FACT AND FAITH -SOME EPISODES

Recently my neck began to hurt, not very acutely, but painfully when I made certain movements, not least when I attempted to find a comfortable sleeping posture. After trying various forms of self -help, which only made it worse, I went to a local physiotherapist, who has lots of experience with sports injuries in elderly idiots. She – it would be a woman, a very fit, strong young woman- listened, watched, then massaged, discovering spots of tension and pain, not merely in my neck, but all over my upper back. Often the pressure of her knuckles would be exquisitely painful, but if I groaned a little, she would say, “Sore?” and then press harder and longer on the spot. No pain, no gain, she knows this truth, and uses it as a diagnostic tool. She’s very good.

My guess is that the healing skills of Jesus included this tool: he knew where the pain or dis-ease was located, and dealt with that. The leper was suffering from exclusion and the absence of human touch, so Jesus touched him. He saw that the demon-possessed man was afflicted with a violent compulsion, so he made him reveal its name, “Legion, the Roman Army.” He had been traumatised by its violent rule of his people and needed to name it so that he could gain control of it. Jesus knew that Peter’s mother-in-law was fevered because, in her daughter’s house, she had lost her honour as hostess, so he raised her to her feet, so that she could resume that role. He understood that the rich young man was suffering from an overdose of wealth, so he recommended giving it away. We don’t know if this was the right prescription because the patient refused to take it. Unerringly, Jesus could put his hand on the place of pain, knowing that this revelation would be therapeutic. If the person had enough faith to face the facts, they would get well.

( No, the scripture tradition of Jesus’ healings is not very factual, emphasising miracle and divine power. Doubtless the stories show exaggeration and misunderstanding but as a sceptical reader I still conclude that the historical Jesus did heal, and that some memory of his healings survives in the gospel narratives.)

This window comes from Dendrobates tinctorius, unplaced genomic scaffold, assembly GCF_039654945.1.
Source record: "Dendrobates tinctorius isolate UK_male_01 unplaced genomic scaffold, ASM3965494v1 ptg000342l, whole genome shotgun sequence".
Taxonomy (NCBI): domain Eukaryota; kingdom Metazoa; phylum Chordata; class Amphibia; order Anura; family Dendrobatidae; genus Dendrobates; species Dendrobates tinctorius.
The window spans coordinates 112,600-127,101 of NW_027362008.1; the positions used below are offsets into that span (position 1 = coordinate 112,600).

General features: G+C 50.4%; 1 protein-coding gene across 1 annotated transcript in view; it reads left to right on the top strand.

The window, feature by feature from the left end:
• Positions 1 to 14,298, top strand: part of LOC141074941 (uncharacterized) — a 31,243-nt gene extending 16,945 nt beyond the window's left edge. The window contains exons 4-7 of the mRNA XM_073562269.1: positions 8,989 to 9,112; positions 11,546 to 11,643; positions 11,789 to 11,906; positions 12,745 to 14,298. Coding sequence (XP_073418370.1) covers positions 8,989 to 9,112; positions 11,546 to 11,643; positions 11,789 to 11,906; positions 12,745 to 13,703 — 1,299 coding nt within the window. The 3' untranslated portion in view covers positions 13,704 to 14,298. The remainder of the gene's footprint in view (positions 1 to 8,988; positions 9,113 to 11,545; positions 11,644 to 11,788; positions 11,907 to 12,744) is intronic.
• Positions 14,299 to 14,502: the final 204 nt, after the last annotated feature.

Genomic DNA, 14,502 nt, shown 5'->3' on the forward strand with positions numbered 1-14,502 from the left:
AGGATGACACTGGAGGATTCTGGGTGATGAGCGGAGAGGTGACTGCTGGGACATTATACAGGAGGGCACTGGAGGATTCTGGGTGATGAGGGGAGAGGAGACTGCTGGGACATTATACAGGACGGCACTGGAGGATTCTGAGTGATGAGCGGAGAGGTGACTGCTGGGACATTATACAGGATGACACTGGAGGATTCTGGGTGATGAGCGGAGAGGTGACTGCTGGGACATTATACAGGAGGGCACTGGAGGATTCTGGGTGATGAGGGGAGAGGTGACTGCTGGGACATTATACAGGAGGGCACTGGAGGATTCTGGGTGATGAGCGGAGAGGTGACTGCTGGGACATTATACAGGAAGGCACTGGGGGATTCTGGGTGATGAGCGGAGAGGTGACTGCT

All of the above reminded me of some lines of T.S. Eliot in East Coker:

“The wounded surgeon plies the steel

That questions the distempered part;

Beneath the bleeding hands we feel

The sharp compassion of the healer’s art.”

Jesus is the wounded surgeon. His sharp compassion comes from his own experience of pain, in his life and death. In his risen life, he has complete respect for pain, knowing that it signals something wrong; its purpose is warning and protest at the presence of that wrong. It is life’s argument against death. In his pain on the cross, we can see, as opposed to all the blethers about his acceptance of our punishment for sin, his refusal to accept it as the will of God; his pain and his cry of protest, signals that something terrible is being done to a human being, which must never be glossed over or made acceptable. It is pain that demands a healing it does not receive, which makes Jesus, according to the Letter to Hebrews, perfect through suffering, and therefore a suitable high priest for humanity.

The fact of pain as an indicator of human illness, extremity and rebellion is clear in the gospels, as is the call for human hands and brains to supply the healing which God can’t. Faith in this God means seeing pain as an indicator of wrong, recognising the wrong and doing our best to heal by changing it.

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